Wednesday, February 5, 2014

How to Warm-Up Before Pitching

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Here at Building Better Athletes we work primarily with baseball athletes.  We work in conjunction with a lot of throwing programs and it's a big challenge to get athletes to warm-up properly before getting on the mound or in the field.

It often comes down to players playing catch for 5 minutes, and then stepping out and going balls to the wall.  This is a poor approach and although younger athletes may be able to get away with it for a while; sooner or later it will catch up with them.  Overall here is our motto

Don't throw to warm-up; warm-up to throw

When baseball players throw a couple of things WILL happen, especially over the course of a season
  • Lose Elbow Extension
  • Lose Shoulder Internal Rotation
  • Lose Scapular Upward Rotation 
These in conjunction with the demands on the groin, hamstrings, hip internal rotation, hip external rotation, ankle dorsiflexion, and thoracic extension/rotation give a great deal of things to attack in order to prepare the body for the demands of throwing. 

Overall all we ask for is 15-20 minutes of time before they put the ball in their hand.  These 15-20 minutes WILL enhance performance, but more importantly will put our athletes in a better environment to stay healthy and increase longevity.

Let's take a look at our process.

Movement Prep - Each movement is performed for 20-yards.  (5-7 minutes)
  • Lunge Elbow to Instep with Rainbow
  • Backward Atlas Lunge
  • Lateral Lunge to Overhead
  • Spiderman
  • “A” March
  •  Skips with Hugs
  •  Shuffle with Swings
  • “A” Skip
  •  Lateral Skip
  •  “A” Run
  • Backward Open Hip
  • Forward Open Hip
      The goal of this movement prep period is to warm-up the bodies tissues, gradually increase ROM, gradually increase speed of movement, and get some quality movement in all directions. This will help prepare the body for following activities and start the process of preparing for the demands of pitching.

Soft Tissue (5-7 min) (Pick 5)
  •         Plantar Fascia (45sec)
  •      Foam Roll Quads/Hip Flexors (x30sec ea) 
  •      Foam Roll Groin (x30 sec ea)
  •      Foam Roll Hamstrings (x30sec ea)
  •      Foam Roll Calves (30sec ea)
  •          Peanut Ball - T-Spine (90sec)
  •      Prone Elbow Extension (x10-12)
  •      Posterior Shoulder w/ Tennis Ball (90sec)
  •      Genie Stretch (5x6-8sec)
      After we get some good movement prep and the body is starting to loosen up we like to hit specific soft tissue spots that pertain to pitching.  This section directly targets many of the demands that were stated earlier - loss of shoulder IR, loss of elbow extension, loss of upward rotation, etc.  An important point is to not get too aggressive with our soft tissue or massage work - We don't want to create a lot of muscle/tissue damage before we throw, that will do more bad than good.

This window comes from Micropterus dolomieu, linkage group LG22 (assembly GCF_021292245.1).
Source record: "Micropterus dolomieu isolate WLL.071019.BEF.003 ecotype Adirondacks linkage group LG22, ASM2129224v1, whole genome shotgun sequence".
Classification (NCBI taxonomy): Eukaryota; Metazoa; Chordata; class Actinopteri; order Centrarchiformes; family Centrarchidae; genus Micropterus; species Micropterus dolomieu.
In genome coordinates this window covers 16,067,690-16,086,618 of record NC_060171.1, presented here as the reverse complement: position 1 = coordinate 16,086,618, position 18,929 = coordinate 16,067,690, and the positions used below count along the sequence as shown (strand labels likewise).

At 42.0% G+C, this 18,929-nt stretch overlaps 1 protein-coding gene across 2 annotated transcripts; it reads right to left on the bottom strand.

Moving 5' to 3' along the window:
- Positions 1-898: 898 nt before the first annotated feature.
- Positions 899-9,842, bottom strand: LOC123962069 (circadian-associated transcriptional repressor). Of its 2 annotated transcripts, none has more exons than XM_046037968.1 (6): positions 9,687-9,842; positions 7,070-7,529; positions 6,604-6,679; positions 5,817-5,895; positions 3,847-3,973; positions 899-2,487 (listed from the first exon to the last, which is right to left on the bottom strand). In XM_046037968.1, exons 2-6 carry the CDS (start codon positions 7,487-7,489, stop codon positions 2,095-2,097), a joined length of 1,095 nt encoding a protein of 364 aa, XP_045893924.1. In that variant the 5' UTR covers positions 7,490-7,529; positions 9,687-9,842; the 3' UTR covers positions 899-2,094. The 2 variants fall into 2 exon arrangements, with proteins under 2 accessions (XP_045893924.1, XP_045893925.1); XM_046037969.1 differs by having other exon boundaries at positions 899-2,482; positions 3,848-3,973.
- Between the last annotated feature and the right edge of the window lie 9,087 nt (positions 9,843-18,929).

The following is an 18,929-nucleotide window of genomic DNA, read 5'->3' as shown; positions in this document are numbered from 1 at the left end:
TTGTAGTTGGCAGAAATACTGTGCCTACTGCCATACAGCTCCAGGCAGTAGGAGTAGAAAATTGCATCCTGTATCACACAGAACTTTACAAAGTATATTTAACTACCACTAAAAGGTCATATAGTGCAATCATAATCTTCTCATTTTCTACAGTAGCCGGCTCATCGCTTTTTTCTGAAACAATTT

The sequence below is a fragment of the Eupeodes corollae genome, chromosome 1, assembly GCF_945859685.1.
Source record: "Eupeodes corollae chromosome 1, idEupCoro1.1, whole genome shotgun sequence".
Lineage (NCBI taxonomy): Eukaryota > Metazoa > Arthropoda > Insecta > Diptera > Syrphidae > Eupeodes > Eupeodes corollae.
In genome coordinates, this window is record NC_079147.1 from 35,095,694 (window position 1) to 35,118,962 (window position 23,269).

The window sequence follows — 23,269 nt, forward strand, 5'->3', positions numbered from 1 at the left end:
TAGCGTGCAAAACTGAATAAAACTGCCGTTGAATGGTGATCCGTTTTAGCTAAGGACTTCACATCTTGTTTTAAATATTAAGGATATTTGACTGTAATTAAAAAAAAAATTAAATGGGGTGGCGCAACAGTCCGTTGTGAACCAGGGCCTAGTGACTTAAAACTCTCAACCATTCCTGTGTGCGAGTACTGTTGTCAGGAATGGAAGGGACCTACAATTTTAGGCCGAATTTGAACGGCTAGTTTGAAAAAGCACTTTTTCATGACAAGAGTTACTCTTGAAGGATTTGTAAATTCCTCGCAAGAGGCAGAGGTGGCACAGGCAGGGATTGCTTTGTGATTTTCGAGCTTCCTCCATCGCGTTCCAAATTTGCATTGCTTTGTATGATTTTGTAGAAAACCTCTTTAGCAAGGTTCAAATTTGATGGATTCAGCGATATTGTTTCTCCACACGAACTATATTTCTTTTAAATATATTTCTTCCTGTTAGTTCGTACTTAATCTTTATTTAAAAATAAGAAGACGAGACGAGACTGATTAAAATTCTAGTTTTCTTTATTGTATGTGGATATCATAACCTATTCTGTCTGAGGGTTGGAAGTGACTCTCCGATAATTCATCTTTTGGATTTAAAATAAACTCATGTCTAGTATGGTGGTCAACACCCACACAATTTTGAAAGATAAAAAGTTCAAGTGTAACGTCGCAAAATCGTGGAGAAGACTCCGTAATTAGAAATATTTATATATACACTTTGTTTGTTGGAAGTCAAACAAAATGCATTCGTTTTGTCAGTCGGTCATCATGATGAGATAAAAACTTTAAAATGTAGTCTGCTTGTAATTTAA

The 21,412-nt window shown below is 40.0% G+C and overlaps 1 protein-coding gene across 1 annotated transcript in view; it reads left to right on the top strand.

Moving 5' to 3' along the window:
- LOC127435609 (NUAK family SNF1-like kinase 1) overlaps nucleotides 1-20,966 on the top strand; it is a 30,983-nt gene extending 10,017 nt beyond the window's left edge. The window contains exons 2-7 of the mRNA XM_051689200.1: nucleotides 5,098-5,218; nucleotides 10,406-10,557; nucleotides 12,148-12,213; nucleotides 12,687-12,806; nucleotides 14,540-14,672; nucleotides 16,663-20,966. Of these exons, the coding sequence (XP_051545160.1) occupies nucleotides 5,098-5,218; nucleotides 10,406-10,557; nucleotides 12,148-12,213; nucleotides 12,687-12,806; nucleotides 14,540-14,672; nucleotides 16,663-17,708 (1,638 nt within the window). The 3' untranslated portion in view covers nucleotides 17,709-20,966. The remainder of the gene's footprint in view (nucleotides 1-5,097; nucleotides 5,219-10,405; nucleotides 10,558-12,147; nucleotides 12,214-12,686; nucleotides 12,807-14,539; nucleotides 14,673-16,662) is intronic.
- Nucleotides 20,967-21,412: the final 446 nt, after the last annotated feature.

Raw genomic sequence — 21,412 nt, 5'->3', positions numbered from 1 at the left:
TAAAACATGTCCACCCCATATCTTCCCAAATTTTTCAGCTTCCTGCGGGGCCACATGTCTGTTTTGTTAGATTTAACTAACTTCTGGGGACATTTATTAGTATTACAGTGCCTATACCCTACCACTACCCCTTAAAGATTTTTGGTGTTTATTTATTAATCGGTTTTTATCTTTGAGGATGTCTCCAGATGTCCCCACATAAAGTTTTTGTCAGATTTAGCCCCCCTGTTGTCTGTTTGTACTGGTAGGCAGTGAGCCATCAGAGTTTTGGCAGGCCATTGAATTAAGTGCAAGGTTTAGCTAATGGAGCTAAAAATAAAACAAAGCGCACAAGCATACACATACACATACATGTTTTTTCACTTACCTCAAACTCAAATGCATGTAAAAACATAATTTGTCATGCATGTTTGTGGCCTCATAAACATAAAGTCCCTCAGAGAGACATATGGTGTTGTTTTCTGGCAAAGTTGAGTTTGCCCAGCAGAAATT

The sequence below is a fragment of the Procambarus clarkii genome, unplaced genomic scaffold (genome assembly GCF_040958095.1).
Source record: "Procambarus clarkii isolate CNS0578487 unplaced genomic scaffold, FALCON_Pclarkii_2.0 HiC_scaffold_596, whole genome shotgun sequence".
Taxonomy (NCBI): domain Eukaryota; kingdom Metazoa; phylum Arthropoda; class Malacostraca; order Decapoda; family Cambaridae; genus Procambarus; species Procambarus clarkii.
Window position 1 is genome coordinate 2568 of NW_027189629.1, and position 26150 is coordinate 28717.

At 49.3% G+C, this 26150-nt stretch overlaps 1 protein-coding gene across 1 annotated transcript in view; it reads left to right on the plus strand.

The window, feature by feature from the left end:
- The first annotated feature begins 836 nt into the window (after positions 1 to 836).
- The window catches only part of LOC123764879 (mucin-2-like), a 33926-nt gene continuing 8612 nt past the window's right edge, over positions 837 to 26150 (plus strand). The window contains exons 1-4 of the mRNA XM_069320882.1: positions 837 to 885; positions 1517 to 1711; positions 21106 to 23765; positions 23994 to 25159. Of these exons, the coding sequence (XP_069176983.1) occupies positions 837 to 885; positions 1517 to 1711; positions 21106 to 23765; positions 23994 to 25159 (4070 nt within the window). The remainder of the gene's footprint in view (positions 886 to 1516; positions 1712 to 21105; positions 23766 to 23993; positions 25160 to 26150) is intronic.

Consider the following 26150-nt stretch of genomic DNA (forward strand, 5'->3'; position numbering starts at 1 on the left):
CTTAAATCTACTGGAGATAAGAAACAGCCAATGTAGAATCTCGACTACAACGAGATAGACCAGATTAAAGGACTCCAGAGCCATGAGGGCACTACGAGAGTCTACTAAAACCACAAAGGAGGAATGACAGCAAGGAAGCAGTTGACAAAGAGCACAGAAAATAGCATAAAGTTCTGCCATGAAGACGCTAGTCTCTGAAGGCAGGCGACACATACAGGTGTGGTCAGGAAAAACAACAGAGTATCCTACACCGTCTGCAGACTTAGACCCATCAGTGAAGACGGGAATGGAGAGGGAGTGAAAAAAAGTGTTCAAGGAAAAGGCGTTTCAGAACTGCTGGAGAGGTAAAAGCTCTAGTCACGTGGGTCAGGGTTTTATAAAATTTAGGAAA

Now while many of these deficiencies are seen in a large population of pitchers it's important that know some of these are not optimal for everybody.  This is where an evaluation or assessment comes into play.  

      If we have athletes that show a lot of laxity, especially in the elbow and shoulder we'll skip out on the elbow extensions, posterior shoulder w/ Tennis Ball, and Genie stretch.  If you try to add mobility and ROM on an already lax joint, you're just further increasing the potential instability within that joint.  

      Moral of the story, don't try to stretch or perform soft tissue on an already "loose" joint, instead look to add some control and stability, which leads us into the final section of our warm-up.

Activation (5-7 min) (pick 4 or 5)
  • Deadbug x12
  • Glute March x20
  • Yoga Push-Up x8
  • Prone Wall Slides x12
  •  Eccentric External Rotation x5
  • Reactive Stabilization (3 Positions) x6sec
  •  Bottoms Up Carry’s (“L”) x20-30yards
      With our activation our goal is to add some control and stability at important locations.  In a sense it "turns-on" musculature we want active and working.  For us this usually means the glutes, scapular stabilizers, posterior shoulder, core, and upward rotators.

    As you can see by looking at the list above, we're also working to attack the aforementioned deficiencies again, this time with some low-end strength work.

    One thing that players and parents are often surprised about it the lack of traditional rotator cuff work we do.  While rotator cuff strength is important; proper sequencing and timing, we feel, is more important.  Many don't even realize that the rotator cuff is made up of 4 separate muscles, each with different functions.  These 4 muscles must work together to keep the humeral head (ball) centered in the glenoid fossa (socket).  This requires great "communication", timing, and rhythm between those 4 friends.

    Typical rotator cuff work focuses on 1 maybe 2 of these muscles and isolates it's action.  This is effective for building some overall strength in that muscle, it falls short on how it actually functions during pitching.  This is why we work on different reactive stabilizations and bottom's up carry's as these will make those muscles work in conjunction to keep the humerus centrated.

     The final thing we like to do is give our athletes plenty of freedom.  They know their bodies better than anybody and we just try to give them the tools and let them decide what they feel works best for them.  The last thing we want to do is make them do something they don't like and get them in a mental funk.

     Go Get 'Em! 

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